Sam Mendes discusses filming his first romantic comedy

3007/1245357201-sam_mendes_20090603.jpg Sam Mendes (American Beauty, Jarhead, Road to Perdition) has described his new film Away We Go as a companion piece of sorts to his last film, Revolutionary Road. That might be a bit of a stretch since Revolutionary Road was a high-powered drama, and Away We Go is a light-hearted romantic comedy. Regardless, Away We Go, which stars John Krasinsky and Maya Rudolph as an unmarried couple that sets out to find the perfect city to raise their child, benefits from its low-budget approach and well-written script (by Dave Eggars and Vendela Vida). Here’s what Mendes had to say about the film, which opens Friday at the Cedar Lee Theatre, when he addressed a roundtable of reporters last month in Los Angeles.

How did you get involved in this project?
I heard about the script and I sought it out and read it, and loved it I thought it was very funny and thought it was a very hopeful and sort of joyful film, with a great spirit in it, and a lot of love, and for me it was sort of a wonderful tonic after the darkness of Revolutionary Road, you know to be able to do something completely different.

You’ve actually called it a companion piece to Revolutionary Road. Can you talk about that a little bit?
Well, you know in very obvious ways it’s the flip side of the same coin. You know it’s a couple who, this time, they want to escape and they can. I think that if you look at the most romantic comedies, and certainly Revolutionary Road is not a romantic comedy, but it is about the mechanics of a couple facing each other, about the relationship itself. This treats the couple as a unit. They’re in love and they love each other and they’re happy. And it faces them out to meet the world, and that’s completely different. In the traditional romantic comedy boy meets girl, they fall in love, then something goes wrong, and then they are reunited at the end. That’s sort of different here and I like that. And then there are a lot of weird echoes. Like the beginning of Revolutionary Road, there’s a scene by the side of the road, they pull the car over. And now there’s one here too and it couldn’t be more different. And all sorts of echoes throughout, there’s a dance three quarters of the way through Revolutionary Road in which Kate’s character spins out of control and here there’s a dance in which the tone of the film changes again.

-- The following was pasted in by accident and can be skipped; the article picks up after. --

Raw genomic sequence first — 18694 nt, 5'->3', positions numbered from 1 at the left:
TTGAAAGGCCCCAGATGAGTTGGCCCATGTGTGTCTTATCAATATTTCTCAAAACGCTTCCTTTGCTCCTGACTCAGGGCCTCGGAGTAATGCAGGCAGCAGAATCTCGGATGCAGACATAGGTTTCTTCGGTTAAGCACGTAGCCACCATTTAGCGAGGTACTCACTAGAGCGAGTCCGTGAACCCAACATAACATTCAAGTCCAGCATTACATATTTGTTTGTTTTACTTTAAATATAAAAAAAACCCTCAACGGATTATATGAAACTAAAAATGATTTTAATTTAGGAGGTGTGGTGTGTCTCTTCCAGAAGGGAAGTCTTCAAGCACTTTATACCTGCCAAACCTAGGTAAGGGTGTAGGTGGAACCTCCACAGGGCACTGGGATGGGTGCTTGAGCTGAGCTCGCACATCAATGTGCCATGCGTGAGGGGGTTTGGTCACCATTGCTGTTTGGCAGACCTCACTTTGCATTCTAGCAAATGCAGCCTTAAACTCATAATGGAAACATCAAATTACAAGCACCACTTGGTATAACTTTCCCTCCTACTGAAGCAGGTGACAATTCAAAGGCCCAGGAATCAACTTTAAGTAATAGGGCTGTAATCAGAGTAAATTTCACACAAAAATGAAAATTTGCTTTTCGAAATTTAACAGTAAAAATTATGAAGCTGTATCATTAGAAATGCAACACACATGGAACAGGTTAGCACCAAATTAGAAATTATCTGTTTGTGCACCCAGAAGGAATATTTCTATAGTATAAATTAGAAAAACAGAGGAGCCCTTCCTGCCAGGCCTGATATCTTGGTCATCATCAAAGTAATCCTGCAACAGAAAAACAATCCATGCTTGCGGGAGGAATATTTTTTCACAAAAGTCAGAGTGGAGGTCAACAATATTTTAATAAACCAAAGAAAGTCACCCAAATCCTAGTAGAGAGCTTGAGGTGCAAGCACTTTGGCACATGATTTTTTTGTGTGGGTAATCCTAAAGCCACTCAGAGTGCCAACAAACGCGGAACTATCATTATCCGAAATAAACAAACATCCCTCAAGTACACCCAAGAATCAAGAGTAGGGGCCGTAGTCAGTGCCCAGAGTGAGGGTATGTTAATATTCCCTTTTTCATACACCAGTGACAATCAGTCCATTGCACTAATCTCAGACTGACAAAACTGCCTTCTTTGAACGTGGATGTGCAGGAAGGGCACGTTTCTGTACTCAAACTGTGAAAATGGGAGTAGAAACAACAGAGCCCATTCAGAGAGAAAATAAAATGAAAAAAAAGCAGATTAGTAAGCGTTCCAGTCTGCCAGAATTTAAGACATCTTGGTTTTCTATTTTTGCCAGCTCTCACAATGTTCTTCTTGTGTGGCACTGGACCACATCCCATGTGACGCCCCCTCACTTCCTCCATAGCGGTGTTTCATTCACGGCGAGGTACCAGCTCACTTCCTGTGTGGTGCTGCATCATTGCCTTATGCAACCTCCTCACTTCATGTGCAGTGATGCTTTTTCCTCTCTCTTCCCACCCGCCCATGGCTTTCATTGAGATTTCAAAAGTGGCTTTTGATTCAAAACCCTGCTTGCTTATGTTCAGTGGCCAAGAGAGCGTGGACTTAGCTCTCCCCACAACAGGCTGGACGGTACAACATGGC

About The Author

Jeff Niesel

Jeff has been covering the Cleveland music scene for more than 20 years now. And on a regular basis, he tries to talk to whatever big acts are coming through town, too. If you're in a band that he needs to hear, email him at [email protected]
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